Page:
Robbin Steif of Lunametrics Reviews Three Big Websites

July 10th, 2007 by Guest_writer

Guest writer: Robbin Steif, Lunametrics


Overall, this is a great site, and I have to pick on small things to give any constructive criticism. I was surprised at the shopping cart I found on the IKEA site. I think they should experiment with buttons that look a little more 3 dimensional (something you would want to “push”). I wonder why they ask if the purchase is for work or for home – the answer doesn’t change the freight (they ask the question after computing freight), so it can’t be to differentiate residential vs. commercial freight. I would guess that it is a demographic question, but they should look at asking those kinds of questions on the thank you page. I love their privacy policy with their great lock, but it is at the bottom of the page. Given that their pages are wider than 800×600, but their shopping cart is just 800×600, they could move their privacy policy up in a vertical fashion, so that it is at the side of every shopping cart page. (One could argue that it distracts the customer there. Test test test….)



I have never heard of this company before. (I was sure I would click on the link and say, “Oh THEM!” but I didn’t.) And when I did click, I got to a page that made me feel very ambivalent. I think that they sell clothes (because their tag line says, Summer of Surf, and one woman’s shirt has a price on it), but in their navigation, I see Investor Relations and Corporate Responsibility and Working at H&M and I really wonder if I am at the corporate site instead of the ecommerce site.) When I click on the only link that seems to be non-corporate, “Inspiration,” my flash page changes and I get a whole bunch of stuff to click on, none of which seem to be about purchasing. I see Fashion Video and The Sims and at this point, I have no idea what this site does.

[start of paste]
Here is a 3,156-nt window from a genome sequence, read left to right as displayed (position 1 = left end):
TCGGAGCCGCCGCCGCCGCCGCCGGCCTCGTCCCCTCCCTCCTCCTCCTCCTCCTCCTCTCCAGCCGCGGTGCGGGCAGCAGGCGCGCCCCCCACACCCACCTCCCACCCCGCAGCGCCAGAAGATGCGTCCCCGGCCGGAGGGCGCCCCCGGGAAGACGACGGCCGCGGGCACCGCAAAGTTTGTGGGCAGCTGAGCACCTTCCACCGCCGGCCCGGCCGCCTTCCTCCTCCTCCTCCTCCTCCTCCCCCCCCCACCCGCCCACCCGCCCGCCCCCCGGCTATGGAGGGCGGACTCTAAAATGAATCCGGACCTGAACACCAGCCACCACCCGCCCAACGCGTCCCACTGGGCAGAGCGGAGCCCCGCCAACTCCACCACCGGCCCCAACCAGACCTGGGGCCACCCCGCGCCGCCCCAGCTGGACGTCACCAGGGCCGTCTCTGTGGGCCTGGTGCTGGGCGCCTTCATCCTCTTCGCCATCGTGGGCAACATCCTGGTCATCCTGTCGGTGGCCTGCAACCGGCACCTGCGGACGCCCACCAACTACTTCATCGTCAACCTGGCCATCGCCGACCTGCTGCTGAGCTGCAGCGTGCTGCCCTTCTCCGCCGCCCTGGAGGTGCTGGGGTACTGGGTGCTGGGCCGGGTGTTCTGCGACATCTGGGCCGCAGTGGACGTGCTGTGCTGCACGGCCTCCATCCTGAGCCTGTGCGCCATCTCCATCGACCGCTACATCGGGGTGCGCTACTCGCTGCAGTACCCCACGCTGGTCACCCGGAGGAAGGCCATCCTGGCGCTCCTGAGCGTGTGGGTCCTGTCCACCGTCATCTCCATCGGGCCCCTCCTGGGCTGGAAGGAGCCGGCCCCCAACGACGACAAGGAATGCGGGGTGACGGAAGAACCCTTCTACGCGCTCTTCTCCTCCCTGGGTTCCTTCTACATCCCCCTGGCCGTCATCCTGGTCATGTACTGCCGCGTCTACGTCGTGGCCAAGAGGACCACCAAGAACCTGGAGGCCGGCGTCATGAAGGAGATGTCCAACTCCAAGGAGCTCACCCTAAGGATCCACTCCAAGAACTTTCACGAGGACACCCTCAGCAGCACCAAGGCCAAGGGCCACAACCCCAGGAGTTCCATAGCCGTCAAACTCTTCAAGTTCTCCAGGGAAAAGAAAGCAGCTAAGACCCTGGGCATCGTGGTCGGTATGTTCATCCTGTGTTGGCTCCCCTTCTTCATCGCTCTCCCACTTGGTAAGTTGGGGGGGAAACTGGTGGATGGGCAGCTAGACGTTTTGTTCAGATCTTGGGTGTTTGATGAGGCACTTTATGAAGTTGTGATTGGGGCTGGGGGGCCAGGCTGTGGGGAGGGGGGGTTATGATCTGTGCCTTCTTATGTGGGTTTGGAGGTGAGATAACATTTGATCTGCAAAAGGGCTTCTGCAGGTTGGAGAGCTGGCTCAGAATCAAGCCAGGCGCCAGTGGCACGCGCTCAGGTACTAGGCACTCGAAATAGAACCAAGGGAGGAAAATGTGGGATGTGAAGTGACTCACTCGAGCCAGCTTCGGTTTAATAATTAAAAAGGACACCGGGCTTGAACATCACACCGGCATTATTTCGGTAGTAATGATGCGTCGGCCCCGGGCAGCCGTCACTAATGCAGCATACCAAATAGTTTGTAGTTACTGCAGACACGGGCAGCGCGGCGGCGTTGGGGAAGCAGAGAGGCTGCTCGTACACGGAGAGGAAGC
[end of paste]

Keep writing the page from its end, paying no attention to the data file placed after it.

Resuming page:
I can’t quite believe how awful this site is. It reminds me of sites people would create in 1999, just to be different. To get anywhere, I had to click on some navigation that came in at an angle from the right side, that looked like it was jotted on a piece of paper. Then I could look at five bikinis, but there was no call to action. No “add to shopping cart” or “look at a store with this product.” Nothing.


Eventually, I figure out that I am at their Australian site (even though it says “United States” at the top. Sort of like my cell phone, it always says, “Speakerphone off” when I am on the speakerphone, because it is trying to give me the choice to go there. Why can’t anyone use verbs? In the case of this site, they could do, “See US site.” )

This company needs to figure out their goals and then redesign this site to be less artsy and help the consumer better.


I start on their splash page, which is not bad, it gives me the opportunity to choose to be a customer or an investor. I decide to buy an oven, so I play consumer. On the next page, I choose kitchen appliances (there is a picture of an oven with that.) I have to click a few times, because not all the text is linked, but I get to the next page. However, on the next page, I completely lose the scent. I expect the headline to be Kitchen Appliances with choices of appliances, but instead, the headline is “designed for the well-lived home.” There is a kitchen-design competition on that page, but no kitchen options.


So I click my back button (well, I can’t do that either, since they have created a new window here). This time, I decide to buy a vacuum cleaner. I click on Home Care appliances, and the page I go to is not bad. It’s not great (why is it mostly a big birthday cake?) but there are tiny pictures of vacuum cleaners on the bottom.


I get to a product page, but the calls to action are terrible. They are small and grey. My eye is caught by all the functionality on the right side, which has buttons that say things like, “Experience it.” I am dying to know how I am going to experience Superior Comfort on a website, so I click. They do have a very awesome 3-d view of the handle, but I had to think way to hard to get there. Plus, even if I am sold, there is no way to purchase. Even if I go back a page, I can only choose to compare this vacuum to other vacuums. I can’t buy it.


This company needs to work on 1) having a more seamless experience for the customer, which includes no loss of scent and 2) on creating better calls to action! If they were my customer, I would start with user testing, having an appliance visitors want to buy in mind. That will give them a great jumping off point to create those multivariate tests.

Written by: Robbin Steif, Lunametrics

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Posted in From WebAnalysts.Info, Getting smarter, Test and Target, Web Analytics | 2 Comments »


  1. Ron Patiro Says:


    I really enjoyed reading your thoughts on these sites. You have great insight and perspective!

  2. Sue Williams Says:

    To me, it seems like you’ve don’t understand the comprises that are necessary when designing/developing a web site. Ideally, your comments would make sense. But, in the real world, you have to consider all aspects of the web…. not just your ideas. You are harsh and have no business making snap judgments.